Library

 

Frequently Asked Questions

Printer-friendly versionPrinter-friendly version

General Questions

  1. What is the Freedom of Information Act (FOIA)?

    The Freedom of Information Act generally provides that any person has a right, enforceable in court, to obtain access to federal agency records, except to the extent that such records (or portions of them) are protected from public disclosure by national security laws.

  2. Why is declassification important?
    "These [declassification] programs are a representation of the vital components of our democracy, one of which is an open society in which the American public, informed by a free flow of information, holds the Government accountable for its actions."

    Information Security Oversight Office (ISOO). 2007 Report to the President

  3. What is the Privacy Act?

    The Privacy Act allows individuals to see what records the federal government is keeping about them and allows them access to these records. It also allows individuals to amend that information if they feel it is incorrect. It also outlines how personal information should be collected, handled, and shared.

  4. What kind of records does the CIA produce?

    The CIA's primary mission is the collection and analysis of foreign intelligence information for use by our nation's leadership. The CIA was organized pursuant to the National Security Act of 1947. The Agency has no police, subpoena, law enforcement, or internal security functions. In addition to records on foreign intelligence information, the CIA also maintains personnel files on employees and applicants.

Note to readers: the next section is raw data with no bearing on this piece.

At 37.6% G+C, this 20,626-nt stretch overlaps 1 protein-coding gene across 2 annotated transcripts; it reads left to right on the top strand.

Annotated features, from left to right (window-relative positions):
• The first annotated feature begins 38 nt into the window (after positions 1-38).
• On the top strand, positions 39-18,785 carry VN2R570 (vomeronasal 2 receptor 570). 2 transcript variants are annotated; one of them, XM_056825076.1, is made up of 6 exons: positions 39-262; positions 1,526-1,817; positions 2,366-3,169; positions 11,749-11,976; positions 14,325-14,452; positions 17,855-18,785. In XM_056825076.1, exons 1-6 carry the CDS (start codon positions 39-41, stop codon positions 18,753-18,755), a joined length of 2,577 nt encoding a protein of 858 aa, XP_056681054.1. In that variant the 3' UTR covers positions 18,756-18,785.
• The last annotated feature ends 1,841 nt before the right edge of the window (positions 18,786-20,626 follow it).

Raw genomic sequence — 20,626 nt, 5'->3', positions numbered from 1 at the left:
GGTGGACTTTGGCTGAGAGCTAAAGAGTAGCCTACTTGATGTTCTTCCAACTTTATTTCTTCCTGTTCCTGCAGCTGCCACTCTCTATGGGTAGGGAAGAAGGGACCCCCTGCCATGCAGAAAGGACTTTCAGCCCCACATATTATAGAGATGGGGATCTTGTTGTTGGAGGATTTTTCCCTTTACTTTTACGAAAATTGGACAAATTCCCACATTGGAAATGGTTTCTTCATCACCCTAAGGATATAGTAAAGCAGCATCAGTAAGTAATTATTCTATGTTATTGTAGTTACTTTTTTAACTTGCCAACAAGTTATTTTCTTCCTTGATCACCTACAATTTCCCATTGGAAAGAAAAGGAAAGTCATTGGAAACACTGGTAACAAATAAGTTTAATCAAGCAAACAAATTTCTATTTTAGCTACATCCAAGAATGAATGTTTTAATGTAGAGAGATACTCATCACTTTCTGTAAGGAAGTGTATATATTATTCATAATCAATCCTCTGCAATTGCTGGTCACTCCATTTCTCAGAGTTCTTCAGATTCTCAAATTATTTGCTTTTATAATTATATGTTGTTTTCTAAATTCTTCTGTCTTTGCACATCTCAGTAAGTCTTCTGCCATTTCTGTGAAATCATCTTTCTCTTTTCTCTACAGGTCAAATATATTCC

5. Where can I find your regulations?

    The text in PDF format of 32CFR is available online.

  6. Where can I find CIA's annual reports?

    Our annual reports date back to 1997. Access reports from 2002 to the present on the Annual Reports page

  7. Where can I find CIA's FOIA improvement plan that Executive Order 13392 requires?

    The Improving Agency Disclosure of Information document is available here.

  8. What if the CIA locates records originated by another government agency?

    If we locate records that were originated by another government agency, we will refer this material to that agency. They will review the request and respond.

  9. How can I request my personnel records and Performance Appraisal Reports (PARs)?

    All requests for PARs and other personnel records are made via the Privacy Act. See How to File a Privacy Act Request for the required information and form.